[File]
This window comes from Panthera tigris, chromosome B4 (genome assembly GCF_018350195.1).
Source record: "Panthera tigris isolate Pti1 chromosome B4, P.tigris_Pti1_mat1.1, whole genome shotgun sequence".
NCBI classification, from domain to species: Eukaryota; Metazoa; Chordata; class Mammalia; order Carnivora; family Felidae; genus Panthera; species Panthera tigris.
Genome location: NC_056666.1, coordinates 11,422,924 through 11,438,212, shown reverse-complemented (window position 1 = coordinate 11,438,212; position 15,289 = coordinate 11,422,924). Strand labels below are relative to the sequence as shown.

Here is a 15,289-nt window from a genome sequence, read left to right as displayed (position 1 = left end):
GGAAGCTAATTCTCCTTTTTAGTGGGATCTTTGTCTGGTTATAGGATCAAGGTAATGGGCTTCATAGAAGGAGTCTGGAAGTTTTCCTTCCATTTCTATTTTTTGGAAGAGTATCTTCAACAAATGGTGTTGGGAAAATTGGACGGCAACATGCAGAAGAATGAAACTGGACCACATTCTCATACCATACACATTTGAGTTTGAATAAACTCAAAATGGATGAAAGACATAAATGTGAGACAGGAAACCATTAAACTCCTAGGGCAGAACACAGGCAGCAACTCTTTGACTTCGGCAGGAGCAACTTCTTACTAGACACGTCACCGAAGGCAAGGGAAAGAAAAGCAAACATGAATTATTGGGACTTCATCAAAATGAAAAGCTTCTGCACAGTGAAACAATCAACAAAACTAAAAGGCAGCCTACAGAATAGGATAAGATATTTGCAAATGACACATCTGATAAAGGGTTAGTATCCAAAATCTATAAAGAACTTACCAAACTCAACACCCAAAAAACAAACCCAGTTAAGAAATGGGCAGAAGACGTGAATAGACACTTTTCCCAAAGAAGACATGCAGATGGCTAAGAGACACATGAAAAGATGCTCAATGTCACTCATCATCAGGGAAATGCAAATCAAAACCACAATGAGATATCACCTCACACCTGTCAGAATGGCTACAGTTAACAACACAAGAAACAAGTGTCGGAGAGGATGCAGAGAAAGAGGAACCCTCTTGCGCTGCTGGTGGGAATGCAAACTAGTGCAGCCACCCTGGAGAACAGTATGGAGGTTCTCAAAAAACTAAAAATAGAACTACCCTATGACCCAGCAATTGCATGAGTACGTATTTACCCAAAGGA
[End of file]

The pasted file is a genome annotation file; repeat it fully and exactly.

This window comes from Panthera tigris, chromosome B4 (genome assembly GCF_018350195.1).
Source record: "Panthera tigris isolate Pti1 chromosome B4, P.tigris_Pti1_mat1.1, whole genome shotgun sequence".
NCBI classification, from domain to species: Eukaryota; Metazoa; Chordata; class Mammalia; order Carnivora; family Felidae; genus Panthera; species Panthera tigris.
Genome location: NC_056666.1, coordinates 11,422,924 through 11,438,212, shown reverse-complemented (window position 1 = coordinate 11,438,212; position 15,289 = coordinate 11,422,924). Strand labels below are relative to the sequence as shown.

Here is a 15,289-nt window from a genome sequence, read left to right as displayed (position 1 = left end):
GGAAGCTAATTCTCCTTTTTAGTGGGATCTTTGTCTGGTTATAGGATCAAGGTAATGGGCTTCATAGAAGGAGTCTGGAAGTTTTCCTTCCATTTCTATTTTTTGGAAGAGTATCTTCAACAAATGGTGTTGGGAAAATTGGACGGCAACATGCAGAAGAATGAAACTGGACCACATTCTCATACCATACACATTTGAGTTTGAATAAACTCAAAATGGATGAAAGACATAAATGTGAGACAGGAAACCATTAAACTCCTAGGGCAGAACACAGGCAGCAACTCTTTGACTTCGGCAGGAGCAACTTCTTACTAGACACGTCACCGAAGGCAAGGGAAAGAAAAGCAAACATGAATTATTGGGACTTCATCAAAATGAAAAGCTTCTGCACAGTGAAACAATCAACAAAACTAAAAGGCAGCCTACAGAATAGGATAAGATATTTGCAAATGACACATCTGATAAAGGGTTAGTATCCAAAATCTATAAAGAACTTACCAAACTCAACACCCAAAAAACAAACCCAGTTAAGAAATGGGCAGAAGACGTGAATAGACACTTTTCCCAAAGAAGACATGCAGATGGCTAAGAGACACATGAAAAGATGCTCAATGTCACTCATCATCAGGGAAATGCAAATCAAAACCACAATGAGATATCACCTCACACCTGTCAGAATGGCTACAGTTAACAACACAAGAAACAAGTGTCGGAGAGGATGCAGAGAAAGAGGAACCCTCTTGCGCTGCTGGTGGGAATGCAAACTAGTGCAGCCACCCTGGAGAACAGTATGGAGGTTCTCAAAAAACTAAAAATAGAACTACCCTATGACCCAGCAATTGCATGAGTACGTATTTACCCAAAGGA